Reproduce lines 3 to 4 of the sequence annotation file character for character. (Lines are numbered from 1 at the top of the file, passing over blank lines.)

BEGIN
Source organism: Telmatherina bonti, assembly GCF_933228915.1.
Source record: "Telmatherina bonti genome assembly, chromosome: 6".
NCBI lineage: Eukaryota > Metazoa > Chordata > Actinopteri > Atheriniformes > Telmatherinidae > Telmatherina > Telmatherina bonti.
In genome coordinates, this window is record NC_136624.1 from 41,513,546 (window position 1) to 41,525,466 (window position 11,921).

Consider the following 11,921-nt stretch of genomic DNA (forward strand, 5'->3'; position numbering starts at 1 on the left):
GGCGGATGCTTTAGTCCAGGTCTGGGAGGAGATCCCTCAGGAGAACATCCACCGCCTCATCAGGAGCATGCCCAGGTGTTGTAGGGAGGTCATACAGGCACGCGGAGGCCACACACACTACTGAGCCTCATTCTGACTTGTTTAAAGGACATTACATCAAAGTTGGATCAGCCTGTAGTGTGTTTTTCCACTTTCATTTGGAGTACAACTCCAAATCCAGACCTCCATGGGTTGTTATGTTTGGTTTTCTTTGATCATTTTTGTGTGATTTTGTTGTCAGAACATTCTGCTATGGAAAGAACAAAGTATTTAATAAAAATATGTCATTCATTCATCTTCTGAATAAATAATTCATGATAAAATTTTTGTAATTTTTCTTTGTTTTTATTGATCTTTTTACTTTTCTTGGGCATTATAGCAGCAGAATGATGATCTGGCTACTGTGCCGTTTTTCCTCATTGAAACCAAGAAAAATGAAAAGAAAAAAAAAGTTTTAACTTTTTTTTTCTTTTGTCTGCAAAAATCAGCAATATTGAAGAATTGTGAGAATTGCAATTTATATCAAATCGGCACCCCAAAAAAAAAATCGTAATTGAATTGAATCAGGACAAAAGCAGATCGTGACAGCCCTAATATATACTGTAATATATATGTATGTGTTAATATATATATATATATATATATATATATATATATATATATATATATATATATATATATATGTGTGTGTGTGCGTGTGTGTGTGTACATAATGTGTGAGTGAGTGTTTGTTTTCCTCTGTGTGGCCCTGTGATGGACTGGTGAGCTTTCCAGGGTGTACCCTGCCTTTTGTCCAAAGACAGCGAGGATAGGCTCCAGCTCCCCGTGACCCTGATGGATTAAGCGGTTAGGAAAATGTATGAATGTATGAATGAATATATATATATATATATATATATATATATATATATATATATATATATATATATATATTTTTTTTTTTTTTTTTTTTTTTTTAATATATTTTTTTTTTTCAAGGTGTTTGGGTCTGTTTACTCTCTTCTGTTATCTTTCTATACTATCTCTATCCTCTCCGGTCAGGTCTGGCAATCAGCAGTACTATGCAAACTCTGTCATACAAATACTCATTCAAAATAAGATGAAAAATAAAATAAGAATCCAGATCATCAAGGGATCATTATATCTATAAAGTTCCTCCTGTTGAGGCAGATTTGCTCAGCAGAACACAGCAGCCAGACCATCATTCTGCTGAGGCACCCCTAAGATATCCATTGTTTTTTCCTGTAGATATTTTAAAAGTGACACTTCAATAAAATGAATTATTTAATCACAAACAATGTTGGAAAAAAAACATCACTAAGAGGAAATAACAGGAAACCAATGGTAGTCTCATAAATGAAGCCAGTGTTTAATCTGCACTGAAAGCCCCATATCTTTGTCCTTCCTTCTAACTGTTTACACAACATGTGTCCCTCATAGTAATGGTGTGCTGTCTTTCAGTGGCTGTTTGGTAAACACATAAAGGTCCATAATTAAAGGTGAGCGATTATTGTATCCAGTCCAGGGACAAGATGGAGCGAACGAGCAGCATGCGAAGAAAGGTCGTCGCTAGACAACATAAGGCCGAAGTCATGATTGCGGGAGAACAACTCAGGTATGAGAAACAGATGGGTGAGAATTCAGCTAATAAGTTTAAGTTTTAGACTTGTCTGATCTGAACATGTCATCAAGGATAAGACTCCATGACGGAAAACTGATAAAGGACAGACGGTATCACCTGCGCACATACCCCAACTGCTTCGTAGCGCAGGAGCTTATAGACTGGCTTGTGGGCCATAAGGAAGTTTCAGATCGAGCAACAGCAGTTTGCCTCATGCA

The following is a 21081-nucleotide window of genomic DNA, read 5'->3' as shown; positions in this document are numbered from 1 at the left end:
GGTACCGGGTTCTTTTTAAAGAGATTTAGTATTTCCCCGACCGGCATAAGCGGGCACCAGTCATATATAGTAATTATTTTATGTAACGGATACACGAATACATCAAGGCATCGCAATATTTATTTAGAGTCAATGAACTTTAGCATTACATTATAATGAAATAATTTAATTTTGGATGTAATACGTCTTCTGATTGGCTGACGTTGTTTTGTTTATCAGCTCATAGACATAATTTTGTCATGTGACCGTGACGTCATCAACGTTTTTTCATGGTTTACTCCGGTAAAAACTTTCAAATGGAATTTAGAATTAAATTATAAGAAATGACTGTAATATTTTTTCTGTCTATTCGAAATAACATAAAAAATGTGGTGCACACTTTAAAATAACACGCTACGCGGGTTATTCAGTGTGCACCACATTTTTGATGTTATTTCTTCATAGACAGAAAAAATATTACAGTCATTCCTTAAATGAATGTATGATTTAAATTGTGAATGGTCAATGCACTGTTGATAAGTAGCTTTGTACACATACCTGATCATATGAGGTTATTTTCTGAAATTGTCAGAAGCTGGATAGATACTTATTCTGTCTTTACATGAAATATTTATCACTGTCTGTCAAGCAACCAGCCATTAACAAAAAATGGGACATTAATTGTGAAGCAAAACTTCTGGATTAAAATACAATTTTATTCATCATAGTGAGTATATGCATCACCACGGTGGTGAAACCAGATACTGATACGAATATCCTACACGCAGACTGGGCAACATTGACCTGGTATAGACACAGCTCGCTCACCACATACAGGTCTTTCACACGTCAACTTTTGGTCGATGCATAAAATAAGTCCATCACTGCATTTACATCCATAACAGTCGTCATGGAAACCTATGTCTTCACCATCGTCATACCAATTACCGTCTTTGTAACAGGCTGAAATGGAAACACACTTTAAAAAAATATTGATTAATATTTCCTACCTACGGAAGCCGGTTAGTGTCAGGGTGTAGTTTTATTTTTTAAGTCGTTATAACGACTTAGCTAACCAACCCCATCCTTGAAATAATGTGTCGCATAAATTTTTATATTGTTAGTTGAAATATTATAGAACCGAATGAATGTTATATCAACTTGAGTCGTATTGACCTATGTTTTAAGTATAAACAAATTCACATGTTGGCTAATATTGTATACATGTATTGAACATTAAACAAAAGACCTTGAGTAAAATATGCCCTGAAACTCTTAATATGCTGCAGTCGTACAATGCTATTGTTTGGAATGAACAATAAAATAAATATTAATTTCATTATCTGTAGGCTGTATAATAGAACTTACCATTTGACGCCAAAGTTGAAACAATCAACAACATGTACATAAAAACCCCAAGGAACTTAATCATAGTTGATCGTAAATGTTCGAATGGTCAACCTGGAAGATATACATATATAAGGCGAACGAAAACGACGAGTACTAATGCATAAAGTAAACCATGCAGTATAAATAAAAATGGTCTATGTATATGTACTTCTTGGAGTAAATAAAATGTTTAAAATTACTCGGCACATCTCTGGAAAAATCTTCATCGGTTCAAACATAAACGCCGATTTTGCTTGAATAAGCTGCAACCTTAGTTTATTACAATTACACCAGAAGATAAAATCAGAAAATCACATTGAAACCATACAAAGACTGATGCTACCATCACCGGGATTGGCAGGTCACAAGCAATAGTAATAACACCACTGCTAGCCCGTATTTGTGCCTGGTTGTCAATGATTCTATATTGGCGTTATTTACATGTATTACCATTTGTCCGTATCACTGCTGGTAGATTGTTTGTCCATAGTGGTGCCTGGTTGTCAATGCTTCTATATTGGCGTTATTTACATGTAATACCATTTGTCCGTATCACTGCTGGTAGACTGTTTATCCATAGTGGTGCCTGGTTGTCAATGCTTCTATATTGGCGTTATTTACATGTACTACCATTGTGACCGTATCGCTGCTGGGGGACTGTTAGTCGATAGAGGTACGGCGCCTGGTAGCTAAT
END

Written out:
NCBI lineage: Eukaryota > Metazoa > Chordata > Actinopteri > Atheriniformes > Telmatherinidae > Telmatherina > Telmatherina bonti.
In genome coordinates, this window is record NC_136624.1 from 41,513,546 (window position 1) to 41,525,466 (window position 11,921).